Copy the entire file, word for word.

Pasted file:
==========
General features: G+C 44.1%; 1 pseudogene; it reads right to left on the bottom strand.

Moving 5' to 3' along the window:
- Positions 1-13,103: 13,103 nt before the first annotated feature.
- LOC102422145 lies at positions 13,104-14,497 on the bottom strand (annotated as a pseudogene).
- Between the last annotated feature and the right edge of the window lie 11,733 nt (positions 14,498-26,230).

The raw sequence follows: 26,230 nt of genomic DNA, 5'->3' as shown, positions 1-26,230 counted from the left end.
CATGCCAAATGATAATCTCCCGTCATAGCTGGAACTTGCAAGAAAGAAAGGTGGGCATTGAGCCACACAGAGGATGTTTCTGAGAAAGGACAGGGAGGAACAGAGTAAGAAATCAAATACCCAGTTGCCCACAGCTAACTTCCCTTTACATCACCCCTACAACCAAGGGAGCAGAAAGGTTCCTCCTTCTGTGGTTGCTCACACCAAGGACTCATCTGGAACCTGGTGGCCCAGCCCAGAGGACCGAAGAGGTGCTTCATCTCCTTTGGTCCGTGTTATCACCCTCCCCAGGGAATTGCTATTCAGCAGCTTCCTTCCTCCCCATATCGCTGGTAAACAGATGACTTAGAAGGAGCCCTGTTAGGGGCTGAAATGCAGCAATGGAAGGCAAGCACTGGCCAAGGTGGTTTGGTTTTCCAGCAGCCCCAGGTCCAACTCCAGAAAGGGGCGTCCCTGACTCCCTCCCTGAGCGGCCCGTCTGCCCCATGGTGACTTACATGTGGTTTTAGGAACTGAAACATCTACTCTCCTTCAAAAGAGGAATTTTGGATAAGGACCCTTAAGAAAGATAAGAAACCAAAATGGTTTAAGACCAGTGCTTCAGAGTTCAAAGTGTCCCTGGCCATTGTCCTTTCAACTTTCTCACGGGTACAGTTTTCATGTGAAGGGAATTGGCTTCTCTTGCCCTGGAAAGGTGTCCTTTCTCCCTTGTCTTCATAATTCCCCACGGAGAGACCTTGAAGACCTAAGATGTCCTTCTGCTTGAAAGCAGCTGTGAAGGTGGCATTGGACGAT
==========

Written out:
General features: G+C 44.1%; 1 pseudogene; it reads right to left on the bottom strand.

Moving 5' to 3' along the window:
- Positions 1-13,103: 13,103 nt before the first annotated feature.
- LOC102422145 lies at positions 13,104-14,497 on the bottom strand (annotated as a pseudogene).
- Between the last annotated feature and the right edge of the window lie 11,733 nt (positions 14,498-26,230).

The raw sequence follows: 26,230 nt of genomic DNA, 5'->3' as shown, positions 1-26,230 counted from the left end.
CATGCCAAATGATAATCTCCCGTCATAGCTGGAACTTGCAAGAAAGAAAGGTGGGCATTGAGCCACACAGAGGATGTTTCTGAGAAAGGACAGGGAGGAACAGAGTAAGAAATCAAATACCCAGTTGCCCACAGCTAACTTCCCTTTACATCACCCCTACAACCAAGGGAGCAGAAAGGTTCCTCCTTCTGTGGTTGCTCACACCAAGGACTCATCTGGAACCTGGTGGCCCAGCCCAGAGGACCGAAGAGGTGCTTCATCTCCTTTGGTCCGTGTTATCACCCTCCCCAGGGAATTGCTATTCAGCAGCTTCCTTCCTCCCCATATCGCTGGTAAACAGATGACTTAGAAGGAGCCCTGTTAGGGGCTGAAATGCAGCAATGGAAGGCAAGCACTGGCCAAGGTGGTTTGGTTTTCCAGCAGCCCCAGGTCCAACTCCAGAAAGGGGCGTCCCTGACTCCCTCCCTGAGCGGCCCGTCTGCCCCATGGTGACTTACATGTGGTTTTAGGAACTGAAACATCTACTCTCCTTCAAAAGAGGAATTTTGGATAAGGACCCTTAAGAAAGATAAGAAACCAAAATGGTTTAAGACCAGTGCTTCAGAGTTCAAAGTGTCCCTGGCCATTGTCCTTTCAACTTTCTCACGGGTACAGTTTTCATGTGAAGGGAATTGGCTTCTCTTGCCCTGGAAAGGTGTCCTTTCTCCCTTGTCTTCATAATTCCCCACGGAGAGACCTTGAAGACCTAAGATGTCCTTCTGCTTGAAAGCAGCTGTGAAGGTGGCATTGGACGAT